The 1980s are back -- sort of -- in the new movie musical Rock of Ages. This film, adapted from the Broadway play, is a series of stories based on the most popular hits of the 1980s -- all revolving around the fictional Bourbon Room club and concert venue in Hollywood, in 1987.

The first story is about young lovers. Sherrie (Julianne Hough) is an aspiring singer off the bus from Okahoma who's in love with the music and clubs of Hollywood. When her suitcase is stolen, she's "rescued" by Drew (Diego Boneta), a wannabe singer and bartender at the Bourbon Room. He gets her a job there, they start dating, and he gets his big musical break. But can young love survive the pressures of fame and fortune?

Next are the Bourbon Club's owners, Dennis (Alec Baldwin) and Lonny (Russell Brand). This pair are old-school rockers, true believers and colossal music fans. Their club is also almost bankrupt, and they're banking on a big concert (of course) to save the day. Their hopes rest on Stacee Jaxx (Tom Cruise), the most popular rock star in America. But he's also notoriously unreliable -- and managed by the greedy, unscrupulous Paul Gill (Paul Giamatti).

And finally, there's politics. Patricia Whitmore (Catherine Zeta-Jones), wife of newly elected mayor Mike Whitmore (Bryan Cranston), has decided that rock and roll is a danger to the youth of America, so she leads a moral crusade against Stacee Jaxx and the Bournob Club. (She also misses or ignores her husband's affair with his secretary every chance he gets.)

There are also some other supporting characters: Constance Sack (Malin Akerman) as the Rolling Stone reporter who breaks through Stacee's haze of fame; Justice Charlier (Mary J. Blige) as the owner of a strip club; and several cameos, from Eli Roth as a member of a boy band to Debbie Gibson as a rocker.

All of the acting, and the pretty cliches storylines, are all secondary to the music. While I think back on the 1980s as a golden time for alternative music, Rock of Ages goes for the more popular/nostalgic hits, from concert rock like Def Leppard, the Scorpions, and Whitesnake to to pop from Pat Benetar, Jefferson Starship, REO Speedwagon and Journey.

Rock of Ages is clearly aimed at the folks who think of the '80s as big hair and guys with eyeliner. To that end, the movie does capture the feel of that scene. That said, the movie does feel a little forced. Instead of a musical where the songs seem to spring naturally from the characters, Rock of Ages feels like it's just waiting for an excuse for characters to start singing. Some of the mash-ups are good (notably "Any Way You Want It" and "Harden My Heart" at a strip club), and the performers are all terrific singers, but the sudden bursts of music feel a little forced at times. (It also doesn't help that Glee beat this movie to the song for the uplifting big finale.)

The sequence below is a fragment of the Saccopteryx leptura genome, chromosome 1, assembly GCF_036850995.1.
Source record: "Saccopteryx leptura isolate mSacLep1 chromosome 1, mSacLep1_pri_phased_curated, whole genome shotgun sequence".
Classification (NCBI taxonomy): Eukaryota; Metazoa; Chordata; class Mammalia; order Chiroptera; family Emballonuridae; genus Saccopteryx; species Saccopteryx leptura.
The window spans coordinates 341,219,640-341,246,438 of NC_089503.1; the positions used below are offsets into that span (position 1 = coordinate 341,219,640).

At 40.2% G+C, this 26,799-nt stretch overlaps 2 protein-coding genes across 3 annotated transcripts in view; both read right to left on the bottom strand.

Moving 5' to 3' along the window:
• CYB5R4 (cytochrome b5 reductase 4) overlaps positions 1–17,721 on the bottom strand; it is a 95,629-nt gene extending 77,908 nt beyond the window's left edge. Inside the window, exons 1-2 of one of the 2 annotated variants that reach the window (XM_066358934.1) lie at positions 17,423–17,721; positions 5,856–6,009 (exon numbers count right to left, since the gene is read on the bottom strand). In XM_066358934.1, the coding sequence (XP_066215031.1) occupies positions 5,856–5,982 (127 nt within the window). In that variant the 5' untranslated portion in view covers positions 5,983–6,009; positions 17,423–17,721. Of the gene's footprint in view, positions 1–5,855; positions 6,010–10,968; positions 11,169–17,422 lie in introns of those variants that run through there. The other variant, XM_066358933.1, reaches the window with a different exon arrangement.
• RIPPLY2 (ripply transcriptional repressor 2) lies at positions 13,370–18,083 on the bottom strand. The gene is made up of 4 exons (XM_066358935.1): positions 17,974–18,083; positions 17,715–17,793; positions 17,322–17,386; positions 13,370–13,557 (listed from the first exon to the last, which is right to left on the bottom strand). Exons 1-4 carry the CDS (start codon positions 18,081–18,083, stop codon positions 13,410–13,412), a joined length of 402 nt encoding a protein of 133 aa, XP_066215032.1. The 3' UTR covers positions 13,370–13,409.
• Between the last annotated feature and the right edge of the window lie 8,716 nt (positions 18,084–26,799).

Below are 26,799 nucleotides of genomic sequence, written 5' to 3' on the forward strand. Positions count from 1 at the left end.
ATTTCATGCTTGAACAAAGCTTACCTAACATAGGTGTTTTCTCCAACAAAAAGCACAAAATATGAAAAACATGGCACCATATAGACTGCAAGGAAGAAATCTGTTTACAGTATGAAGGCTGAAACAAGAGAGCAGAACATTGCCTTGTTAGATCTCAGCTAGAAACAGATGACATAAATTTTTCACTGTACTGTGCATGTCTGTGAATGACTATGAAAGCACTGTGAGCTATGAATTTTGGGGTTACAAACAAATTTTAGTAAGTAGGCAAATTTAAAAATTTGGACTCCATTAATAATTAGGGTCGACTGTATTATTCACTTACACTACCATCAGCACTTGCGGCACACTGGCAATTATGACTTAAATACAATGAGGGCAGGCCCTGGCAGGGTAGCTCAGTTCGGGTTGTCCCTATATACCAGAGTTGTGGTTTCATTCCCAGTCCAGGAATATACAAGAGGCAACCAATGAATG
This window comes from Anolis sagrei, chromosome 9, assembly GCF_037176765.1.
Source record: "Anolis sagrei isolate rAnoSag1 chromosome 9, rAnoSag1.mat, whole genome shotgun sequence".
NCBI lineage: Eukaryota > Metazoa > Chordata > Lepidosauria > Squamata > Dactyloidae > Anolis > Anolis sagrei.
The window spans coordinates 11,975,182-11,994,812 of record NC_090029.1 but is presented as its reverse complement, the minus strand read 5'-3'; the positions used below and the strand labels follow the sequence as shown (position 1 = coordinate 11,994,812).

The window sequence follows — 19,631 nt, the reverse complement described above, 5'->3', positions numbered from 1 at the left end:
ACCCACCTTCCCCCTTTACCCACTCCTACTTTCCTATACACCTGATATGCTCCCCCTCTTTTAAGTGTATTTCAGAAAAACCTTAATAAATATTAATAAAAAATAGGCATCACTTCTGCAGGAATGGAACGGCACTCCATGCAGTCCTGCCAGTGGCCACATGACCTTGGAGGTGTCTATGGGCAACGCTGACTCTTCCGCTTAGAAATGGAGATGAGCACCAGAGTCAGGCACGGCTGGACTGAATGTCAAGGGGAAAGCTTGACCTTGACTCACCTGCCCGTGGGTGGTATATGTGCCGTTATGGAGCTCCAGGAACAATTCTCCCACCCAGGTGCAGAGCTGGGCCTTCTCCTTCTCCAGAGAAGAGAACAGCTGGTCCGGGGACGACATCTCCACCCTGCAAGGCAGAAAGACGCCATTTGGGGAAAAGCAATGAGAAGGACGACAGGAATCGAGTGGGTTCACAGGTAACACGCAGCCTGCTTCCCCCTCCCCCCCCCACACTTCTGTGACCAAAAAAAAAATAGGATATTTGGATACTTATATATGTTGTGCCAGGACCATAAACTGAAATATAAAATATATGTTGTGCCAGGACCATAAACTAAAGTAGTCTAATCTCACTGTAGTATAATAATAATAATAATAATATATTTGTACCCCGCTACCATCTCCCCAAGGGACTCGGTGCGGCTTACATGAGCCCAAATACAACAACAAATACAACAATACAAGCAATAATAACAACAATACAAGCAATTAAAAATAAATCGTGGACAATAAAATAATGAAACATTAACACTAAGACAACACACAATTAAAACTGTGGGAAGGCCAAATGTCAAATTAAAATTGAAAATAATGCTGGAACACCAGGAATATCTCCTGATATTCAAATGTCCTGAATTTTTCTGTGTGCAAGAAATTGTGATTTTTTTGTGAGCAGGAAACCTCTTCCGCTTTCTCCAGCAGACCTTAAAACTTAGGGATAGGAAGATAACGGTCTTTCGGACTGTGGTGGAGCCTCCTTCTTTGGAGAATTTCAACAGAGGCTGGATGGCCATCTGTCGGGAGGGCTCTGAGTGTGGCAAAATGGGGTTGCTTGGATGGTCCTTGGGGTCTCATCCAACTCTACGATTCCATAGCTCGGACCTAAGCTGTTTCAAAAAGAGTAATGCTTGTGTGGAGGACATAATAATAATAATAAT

The acting in Rock of Ages is as good as the story is chiched. The highlight is Tom Cruise, who captures both the decline from being a star and the passion that brought him to that level. Julianne Hough and Diego Boneta are decent as the young lovers (though I'm amazed as talented a dancer as Hough had few opportunities to dance), but Baldwin and Brand are more amusing as the true believers whose bromance may be a little more. The stories are exactly what we've seen before: the self-righteous crusader with her personal agenda, the wannabe star corrupted by business, and the young couple who connect, misunderstand, split, and find each other again. And the humor of Rock of Ages is mixed: sometimes very funny (notably a boy band, complete with ridiculous name), sometimes pretty painful (such as double entendres about a band whose name includes the word "balls").

Rock of Ages is aimed directly at the folks who are nostalgic for the most popular hits of the 1980s. It has a terrific cast and a good (if idealized) version of the rock scene back then -- but it also has some painful humor and obvious directions for its storylines. It's enjoyable -- to a point.

Overall grade: B-

Reviewed by James Lynch

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